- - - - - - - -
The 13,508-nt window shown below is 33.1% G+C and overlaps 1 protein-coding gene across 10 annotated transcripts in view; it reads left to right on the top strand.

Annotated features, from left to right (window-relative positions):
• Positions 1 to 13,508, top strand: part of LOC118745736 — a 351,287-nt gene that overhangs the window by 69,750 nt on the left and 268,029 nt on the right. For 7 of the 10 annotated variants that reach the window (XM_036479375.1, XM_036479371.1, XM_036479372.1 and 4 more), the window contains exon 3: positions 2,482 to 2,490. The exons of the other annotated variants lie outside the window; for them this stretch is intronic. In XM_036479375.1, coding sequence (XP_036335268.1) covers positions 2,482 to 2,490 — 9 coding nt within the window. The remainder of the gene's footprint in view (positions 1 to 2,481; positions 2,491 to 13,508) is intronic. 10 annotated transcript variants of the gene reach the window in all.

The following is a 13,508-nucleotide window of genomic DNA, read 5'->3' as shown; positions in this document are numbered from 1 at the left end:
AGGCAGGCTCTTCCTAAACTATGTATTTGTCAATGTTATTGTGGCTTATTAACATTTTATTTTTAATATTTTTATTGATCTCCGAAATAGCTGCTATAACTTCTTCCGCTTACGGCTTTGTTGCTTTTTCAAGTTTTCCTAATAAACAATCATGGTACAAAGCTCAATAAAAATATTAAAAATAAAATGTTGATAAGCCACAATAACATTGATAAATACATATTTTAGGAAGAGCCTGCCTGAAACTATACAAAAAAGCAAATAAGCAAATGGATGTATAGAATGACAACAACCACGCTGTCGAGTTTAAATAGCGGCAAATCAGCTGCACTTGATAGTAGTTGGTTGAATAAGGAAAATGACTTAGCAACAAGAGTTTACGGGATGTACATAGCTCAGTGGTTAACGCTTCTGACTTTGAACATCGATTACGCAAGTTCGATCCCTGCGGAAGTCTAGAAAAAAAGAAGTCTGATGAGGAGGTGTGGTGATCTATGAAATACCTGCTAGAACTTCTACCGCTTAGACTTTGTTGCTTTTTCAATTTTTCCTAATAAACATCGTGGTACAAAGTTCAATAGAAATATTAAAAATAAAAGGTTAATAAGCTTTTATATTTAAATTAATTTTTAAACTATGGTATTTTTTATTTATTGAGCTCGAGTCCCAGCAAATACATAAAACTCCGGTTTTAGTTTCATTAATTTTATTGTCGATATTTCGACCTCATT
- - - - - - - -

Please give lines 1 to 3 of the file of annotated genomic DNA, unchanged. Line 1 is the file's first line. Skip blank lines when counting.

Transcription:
The 13,508-nt window shown below is 33.1% G+C and overlaps 1 protein-coding gene across 10 annotated transcripts in view; it reads left to right on the top strand.

Annotated features, from left to right (window-relative positions):
• Positions 1 to 13,508, top strand: part of LOC118745736 — a 351,287-nt gene that overhangs the window by 69,750 nt on the left and 268,029 nt on the right. For 7 of the 10 annotated variants that reach the window (XM_036479375.1, XM_036479371.1, XM_036479372.1 and 4 more), the window contains exon 3: positions 2,482 to 2,490. The exons of the other annotated variants lie outside the window; for them this stretch is intronic. In XM_036479375.1, coding sequence (XP_036335268.1) covers positions 2,482 to 2,490 — 9 coding nt within the window. The remainder of the gene's footprint in view (positions 1 to 2,481; positions 2,491 to 13,508) is intronic. 10 annotated transcript variants of the gene reach the window in all.